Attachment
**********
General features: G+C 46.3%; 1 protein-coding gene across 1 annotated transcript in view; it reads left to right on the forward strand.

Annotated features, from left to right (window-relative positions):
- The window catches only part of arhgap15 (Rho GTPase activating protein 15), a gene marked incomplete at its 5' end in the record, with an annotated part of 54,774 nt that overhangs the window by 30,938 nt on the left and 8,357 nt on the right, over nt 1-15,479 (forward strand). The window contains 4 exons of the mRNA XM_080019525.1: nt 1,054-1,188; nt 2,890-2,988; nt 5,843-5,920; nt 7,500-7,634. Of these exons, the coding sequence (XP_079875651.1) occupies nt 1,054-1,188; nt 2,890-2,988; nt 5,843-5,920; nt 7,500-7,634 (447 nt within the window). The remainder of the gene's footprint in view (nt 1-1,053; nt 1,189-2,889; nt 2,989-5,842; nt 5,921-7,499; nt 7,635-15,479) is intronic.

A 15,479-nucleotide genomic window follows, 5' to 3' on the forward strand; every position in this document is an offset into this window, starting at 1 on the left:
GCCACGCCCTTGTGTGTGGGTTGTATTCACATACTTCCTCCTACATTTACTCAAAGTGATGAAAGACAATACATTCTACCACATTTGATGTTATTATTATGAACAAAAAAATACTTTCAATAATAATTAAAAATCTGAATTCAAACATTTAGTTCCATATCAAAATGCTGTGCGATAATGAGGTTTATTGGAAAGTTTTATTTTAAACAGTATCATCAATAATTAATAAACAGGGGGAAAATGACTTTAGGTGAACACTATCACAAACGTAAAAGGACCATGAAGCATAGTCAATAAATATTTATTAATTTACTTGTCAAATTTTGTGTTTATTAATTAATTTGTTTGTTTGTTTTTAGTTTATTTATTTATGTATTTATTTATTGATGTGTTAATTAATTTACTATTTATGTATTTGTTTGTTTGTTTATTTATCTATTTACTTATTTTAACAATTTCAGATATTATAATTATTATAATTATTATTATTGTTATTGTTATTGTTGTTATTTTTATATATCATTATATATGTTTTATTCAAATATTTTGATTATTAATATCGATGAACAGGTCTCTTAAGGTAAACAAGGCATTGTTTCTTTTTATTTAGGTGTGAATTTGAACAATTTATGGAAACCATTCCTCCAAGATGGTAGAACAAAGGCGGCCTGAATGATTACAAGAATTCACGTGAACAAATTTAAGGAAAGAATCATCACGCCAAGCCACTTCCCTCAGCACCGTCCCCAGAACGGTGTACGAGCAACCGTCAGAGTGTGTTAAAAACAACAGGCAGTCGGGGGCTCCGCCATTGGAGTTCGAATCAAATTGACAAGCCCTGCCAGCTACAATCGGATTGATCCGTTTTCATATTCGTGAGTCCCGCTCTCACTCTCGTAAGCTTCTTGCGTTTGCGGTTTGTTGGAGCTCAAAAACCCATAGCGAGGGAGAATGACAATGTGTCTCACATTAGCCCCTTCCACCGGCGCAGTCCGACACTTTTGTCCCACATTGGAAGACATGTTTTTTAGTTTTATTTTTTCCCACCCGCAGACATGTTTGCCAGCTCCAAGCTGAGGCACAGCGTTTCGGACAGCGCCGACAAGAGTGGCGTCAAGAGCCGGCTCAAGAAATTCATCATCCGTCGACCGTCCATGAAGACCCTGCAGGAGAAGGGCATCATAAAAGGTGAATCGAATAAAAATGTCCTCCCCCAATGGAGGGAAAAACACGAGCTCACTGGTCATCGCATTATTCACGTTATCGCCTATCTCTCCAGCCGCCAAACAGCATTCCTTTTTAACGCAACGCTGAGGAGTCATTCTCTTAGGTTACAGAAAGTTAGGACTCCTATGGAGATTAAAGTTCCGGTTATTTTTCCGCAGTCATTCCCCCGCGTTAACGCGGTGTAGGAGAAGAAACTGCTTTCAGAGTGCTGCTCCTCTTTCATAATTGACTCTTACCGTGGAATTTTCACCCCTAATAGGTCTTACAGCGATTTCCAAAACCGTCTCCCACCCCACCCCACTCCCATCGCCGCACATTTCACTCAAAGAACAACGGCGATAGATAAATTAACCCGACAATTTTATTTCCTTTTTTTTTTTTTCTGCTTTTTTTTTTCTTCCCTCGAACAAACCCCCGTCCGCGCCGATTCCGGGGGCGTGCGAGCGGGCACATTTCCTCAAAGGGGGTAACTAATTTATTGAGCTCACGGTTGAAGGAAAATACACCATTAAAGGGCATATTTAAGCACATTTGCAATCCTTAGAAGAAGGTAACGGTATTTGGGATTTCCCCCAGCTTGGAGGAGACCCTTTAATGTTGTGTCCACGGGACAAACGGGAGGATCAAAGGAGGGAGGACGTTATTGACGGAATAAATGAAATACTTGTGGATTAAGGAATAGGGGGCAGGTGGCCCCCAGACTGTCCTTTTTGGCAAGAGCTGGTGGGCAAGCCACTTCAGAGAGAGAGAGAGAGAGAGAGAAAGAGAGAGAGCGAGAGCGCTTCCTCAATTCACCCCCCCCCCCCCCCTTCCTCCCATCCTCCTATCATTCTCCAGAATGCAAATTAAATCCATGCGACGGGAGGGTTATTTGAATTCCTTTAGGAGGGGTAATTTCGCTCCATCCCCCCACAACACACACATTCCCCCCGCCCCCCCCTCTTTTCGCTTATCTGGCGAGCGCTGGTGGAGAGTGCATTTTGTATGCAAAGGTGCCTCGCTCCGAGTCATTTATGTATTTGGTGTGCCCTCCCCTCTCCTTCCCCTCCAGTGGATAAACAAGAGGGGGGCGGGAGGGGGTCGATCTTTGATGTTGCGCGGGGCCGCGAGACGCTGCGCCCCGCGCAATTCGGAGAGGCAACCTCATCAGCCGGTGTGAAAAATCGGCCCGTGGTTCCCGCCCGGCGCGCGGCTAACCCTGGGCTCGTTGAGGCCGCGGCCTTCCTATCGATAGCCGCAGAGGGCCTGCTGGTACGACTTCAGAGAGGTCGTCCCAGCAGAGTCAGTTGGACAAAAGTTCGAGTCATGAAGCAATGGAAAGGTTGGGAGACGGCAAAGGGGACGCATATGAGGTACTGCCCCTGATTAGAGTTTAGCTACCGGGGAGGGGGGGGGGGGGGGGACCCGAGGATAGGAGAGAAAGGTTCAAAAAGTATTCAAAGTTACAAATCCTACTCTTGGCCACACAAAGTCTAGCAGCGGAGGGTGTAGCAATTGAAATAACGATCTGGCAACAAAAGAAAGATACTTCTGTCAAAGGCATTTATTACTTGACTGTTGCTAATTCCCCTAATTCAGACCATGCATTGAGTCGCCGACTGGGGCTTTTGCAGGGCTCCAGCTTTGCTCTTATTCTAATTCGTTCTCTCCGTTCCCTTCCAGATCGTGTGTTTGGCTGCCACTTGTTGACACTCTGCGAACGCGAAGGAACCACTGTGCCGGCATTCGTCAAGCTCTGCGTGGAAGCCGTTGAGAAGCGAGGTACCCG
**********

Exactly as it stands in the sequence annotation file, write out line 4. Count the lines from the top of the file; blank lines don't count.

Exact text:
A 15,479-nucleotide genomic window follows, 5' to 3' on the forward strand; every position in this document is an offset into this window, starting at 1 on the left: